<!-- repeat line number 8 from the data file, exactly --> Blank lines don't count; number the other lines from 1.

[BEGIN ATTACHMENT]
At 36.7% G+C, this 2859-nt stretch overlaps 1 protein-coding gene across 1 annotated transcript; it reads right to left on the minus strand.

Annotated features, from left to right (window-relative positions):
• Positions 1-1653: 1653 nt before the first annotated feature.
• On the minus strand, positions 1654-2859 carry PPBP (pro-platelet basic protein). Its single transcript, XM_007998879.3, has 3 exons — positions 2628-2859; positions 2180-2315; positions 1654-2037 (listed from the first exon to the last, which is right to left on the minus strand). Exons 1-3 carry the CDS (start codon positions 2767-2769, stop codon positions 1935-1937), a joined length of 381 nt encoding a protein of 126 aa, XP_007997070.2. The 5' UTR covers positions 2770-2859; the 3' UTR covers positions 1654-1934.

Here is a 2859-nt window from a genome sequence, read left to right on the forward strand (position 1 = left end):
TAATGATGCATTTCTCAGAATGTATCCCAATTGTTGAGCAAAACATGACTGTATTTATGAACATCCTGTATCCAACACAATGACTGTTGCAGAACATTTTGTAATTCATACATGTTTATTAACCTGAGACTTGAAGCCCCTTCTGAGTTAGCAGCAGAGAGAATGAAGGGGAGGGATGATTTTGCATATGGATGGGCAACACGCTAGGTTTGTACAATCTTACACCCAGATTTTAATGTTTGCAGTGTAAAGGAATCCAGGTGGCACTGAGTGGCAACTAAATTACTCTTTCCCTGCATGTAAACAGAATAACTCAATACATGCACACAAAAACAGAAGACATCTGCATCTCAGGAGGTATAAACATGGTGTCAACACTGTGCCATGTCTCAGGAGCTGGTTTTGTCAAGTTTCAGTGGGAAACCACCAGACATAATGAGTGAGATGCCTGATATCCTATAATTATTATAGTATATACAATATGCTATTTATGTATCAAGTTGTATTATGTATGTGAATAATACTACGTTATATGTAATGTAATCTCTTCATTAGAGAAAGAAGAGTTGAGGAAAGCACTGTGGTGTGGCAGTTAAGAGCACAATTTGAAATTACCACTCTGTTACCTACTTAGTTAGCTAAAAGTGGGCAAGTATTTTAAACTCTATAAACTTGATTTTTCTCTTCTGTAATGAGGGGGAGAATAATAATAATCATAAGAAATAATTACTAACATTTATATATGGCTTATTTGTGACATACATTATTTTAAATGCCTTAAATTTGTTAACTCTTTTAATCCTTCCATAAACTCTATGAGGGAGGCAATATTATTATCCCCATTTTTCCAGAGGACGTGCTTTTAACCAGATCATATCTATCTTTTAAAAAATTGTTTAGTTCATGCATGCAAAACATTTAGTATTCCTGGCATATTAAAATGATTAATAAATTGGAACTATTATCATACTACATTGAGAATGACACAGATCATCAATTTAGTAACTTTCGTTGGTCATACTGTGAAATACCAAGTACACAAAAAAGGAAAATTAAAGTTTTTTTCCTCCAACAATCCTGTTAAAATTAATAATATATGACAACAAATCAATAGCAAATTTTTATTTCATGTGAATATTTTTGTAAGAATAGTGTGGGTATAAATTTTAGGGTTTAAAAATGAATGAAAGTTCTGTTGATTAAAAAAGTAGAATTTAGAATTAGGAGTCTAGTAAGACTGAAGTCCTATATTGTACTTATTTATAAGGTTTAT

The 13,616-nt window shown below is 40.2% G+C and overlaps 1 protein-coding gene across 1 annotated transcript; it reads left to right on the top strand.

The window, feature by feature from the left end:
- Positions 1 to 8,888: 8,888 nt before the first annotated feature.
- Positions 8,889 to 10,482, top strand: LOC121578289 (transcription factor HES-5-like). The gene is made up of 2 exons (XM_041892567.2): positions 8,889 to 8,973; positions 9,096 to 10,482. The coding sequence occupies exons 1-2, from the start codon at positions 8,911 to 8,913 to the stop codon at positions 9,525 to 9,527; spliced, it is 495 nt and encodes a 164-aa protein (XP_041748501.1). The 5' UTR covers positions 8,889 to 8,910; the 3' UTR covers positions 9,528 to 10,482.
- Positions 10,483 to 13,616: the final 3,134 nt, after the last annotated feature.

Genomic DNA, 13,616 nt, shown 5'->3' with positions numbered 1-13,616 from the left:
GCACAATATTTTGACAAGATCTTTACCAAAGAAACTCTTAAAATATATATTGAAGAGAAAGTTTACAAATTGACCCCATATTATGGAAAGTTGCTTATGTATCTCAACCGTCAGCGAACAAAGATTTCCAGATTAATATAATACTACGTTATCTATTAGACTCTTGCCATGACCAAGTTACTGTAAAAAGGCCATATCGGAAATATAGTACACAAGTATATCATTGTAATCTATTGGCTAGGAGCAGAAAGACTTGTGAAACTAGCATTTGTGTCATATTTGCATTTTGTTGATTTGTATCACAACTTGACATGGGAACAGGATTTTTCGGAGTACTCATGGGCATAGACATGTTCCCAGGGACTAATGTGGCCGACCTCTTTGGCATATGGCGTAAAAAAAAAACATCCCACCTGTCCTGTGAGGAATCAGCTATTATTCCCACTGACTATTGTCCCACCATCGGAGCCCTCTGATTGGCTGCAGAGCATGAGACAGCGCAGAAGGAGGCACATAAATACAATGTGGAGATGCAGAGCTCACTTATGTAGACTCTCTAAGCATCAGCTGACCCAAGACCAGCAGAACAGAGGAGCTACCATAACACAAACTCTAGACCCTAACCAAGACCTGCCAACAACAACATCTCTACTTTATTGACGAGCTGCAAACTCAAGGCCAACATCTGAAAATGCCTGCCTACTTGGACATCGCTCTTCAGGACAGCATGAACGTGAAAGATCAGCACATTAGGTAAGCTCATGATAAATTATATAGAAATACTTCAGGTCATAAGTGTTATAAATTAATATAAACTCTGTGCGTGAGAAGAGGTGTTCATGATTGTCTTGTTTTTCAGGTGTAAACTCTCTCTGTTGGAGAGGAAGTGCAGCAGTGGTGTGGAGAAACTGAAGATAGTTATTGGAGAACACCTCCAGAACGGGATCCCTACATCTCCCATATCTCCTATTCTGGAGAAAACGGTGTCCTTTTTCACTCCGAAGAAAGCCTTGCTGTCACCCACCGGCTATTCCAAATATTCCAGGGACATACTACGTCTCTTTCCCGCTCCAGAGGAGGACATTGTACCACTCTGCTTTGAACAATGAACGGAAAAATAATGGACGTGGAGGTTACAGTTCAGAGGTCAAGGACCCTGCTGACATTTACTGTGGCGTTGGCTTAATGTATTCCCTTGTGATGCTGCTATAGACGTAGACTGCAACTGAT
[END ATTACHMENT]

The window, feature by feature from the left end: